In case you’re not sick of feasting yet, have I got a beautiful meal for you.  This isn’t one of those recipes where your guests will think you’ve spent all day cooking, but in fact it’s just been whipped up last minute.  You’ll actually be putting in some labor time on this one, but it’s well worth it for the right occasion.  Ours was a lovely dinner with lovely friends before we all dispersed for Christmas.  I’d recommend doing it in stages – make the sauce and roast the squash the day before, and you’ll be golden.  I’m not usually too excited by white sauces, but the combination of the sweet, caramelized squash with this rich decadent sauce is too much to pass up.

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Roasted Butternut Squash, Rosemary and Garlic Lasagna
adapted from Cooking Light

8 1/4 cups (1/2-inch) cubed peeled butternut squash (3 pounds or so.  I had a bigger squash, so just added an extra layer to the lasagna to use it up)
 Cooking spray
4 cups fat-free milk, divided
2 Tbsp dried rosemary
1/4 cup flour
1 Tbsp butter
1 Tbsp minced garlic
1 1/2 teaspoons salt, divided
1/2 teaspoon freshly ground black pepper
1 (8-ounce) package no-boil precooked lasagna noodles
3/4 cup (3 ounces) grated fresh Parmigiano-Reggiano, divided
1/2 cup whipping cream

Arrange butternut squash in a single layer in a large roasting pan coated with cooking spray. Coat squash with cooking spray. Bake at 450° for 25 minutes or until squash is just tender, stirring once. Set aside.

Lower oven temperature to 350°.

Combine 3 1/2 cups milk and rosemary in a medium saucepan and simmer on medium heat 5 minutes or until mixture begins to boil. Let stand 10 minutes. Strain milk through a fine sieve into a bowl; discard rosemary.

Lightly spoon all-purpose flour into a dry measuring cup; level with a knife. Combine flour and remaining 1/2 cup milk, stirring flour mixture with a whisk until well blended to form a slurry.

Melt butter in a large saucepan over medium heat. Add garlic; cook 1 minute or until tender, stirring constantly. Stir in steeped milk, and increase heat to medium-high. Gradually add slurry to pan, stirring constantly with a whisk. Cook 15 minutes or until thick, stirring frequently. Remove from heat; stir in 3/4 teaspoon salt and pepper. Combine milk mixture and squash, tossing gently.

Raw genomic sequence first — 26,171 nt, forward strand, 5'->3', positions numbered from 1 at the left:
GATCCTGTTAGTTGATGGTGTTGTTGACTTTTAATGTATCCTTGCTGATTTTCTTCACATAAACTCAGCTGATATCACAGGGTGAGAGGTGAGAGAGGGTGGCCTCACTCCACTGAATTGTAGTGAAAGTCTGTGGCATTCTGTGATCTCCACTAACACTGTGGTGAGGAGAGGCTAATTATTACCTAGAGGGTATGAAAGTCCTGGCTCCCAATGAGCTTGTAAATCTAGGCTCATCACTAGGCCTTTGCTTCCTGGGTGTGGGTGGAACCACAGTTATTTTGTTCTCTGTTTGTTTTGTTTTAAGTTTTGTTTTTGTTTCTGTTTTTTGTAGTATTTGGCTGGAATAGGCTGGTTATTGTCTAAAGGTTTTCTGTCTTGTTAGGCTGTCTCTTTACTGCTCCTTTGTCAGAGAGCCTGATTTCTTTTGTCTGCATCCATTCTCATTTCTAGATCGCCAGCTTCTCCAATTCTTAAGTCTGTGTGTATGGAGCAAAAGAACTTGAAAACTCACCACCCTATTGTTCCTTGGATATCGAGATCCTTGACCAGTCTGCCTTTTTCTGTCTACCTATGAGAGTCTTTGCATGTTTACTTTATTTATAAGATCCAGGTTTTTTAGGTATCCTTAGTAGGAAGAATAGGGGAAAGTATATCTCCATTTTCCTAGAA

Spread about 1 1/2 cups squash mixture into the bottom of an 13 x 9-inch baking dish coated with cooking spray. Arrange 3 noodles over squash mixture; top with 2 cups squash mixture and 1/4 cup cheese. Repeat layers once or twice with 3 noodles, 2 cups of squash, and 1/4 cup of cheese. Top with 3 noodles.

Just before your guests are due to arrive, beat whipping cream and remaining 3/4 teaspoon salt with mixer at high speed until soft peaks form. Spread the whipping cream mixture over noodles; sprinkle with remaining 1/4 cup cheese. Cover with foil coated with cooking spray. Bake at 350° for 30 minutes. Uncover and bake an additional 15 minutes or until golden. Let stand 10 minutes.

I’ve got another week off from work (eat that, suckas!), so am planning to tend to the winter garden (artichokes are so happy right now, but the beets, chard and turnips have been a little neglected), clean the house, and generally nest, getting ready to start 2008 on the right foot.

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Can’t stop baking!

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In the oven directly after posting this: almond biscotti (with coarsely chopped raw almonds and a dash of almond extract), with mini chocolate chips on one side, and extra fennel seed on the other. That plus plenty of hot cocoa and it should be a pretty warm winter. Yeah.

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Biscotti

Why did no one tell me how easy it is to make biscotti? I’ve been on a bit of a cookie craze, and the folks at work are starting to get plumper!

Last week it was Mint Chippers (yummy – shortbread-like texture, minty chocolate flavor – delish) and Coffee Meringues (speaking of easy – I’d never made meringues before, and they’re so very simple – who knew?), and this week – biscotti.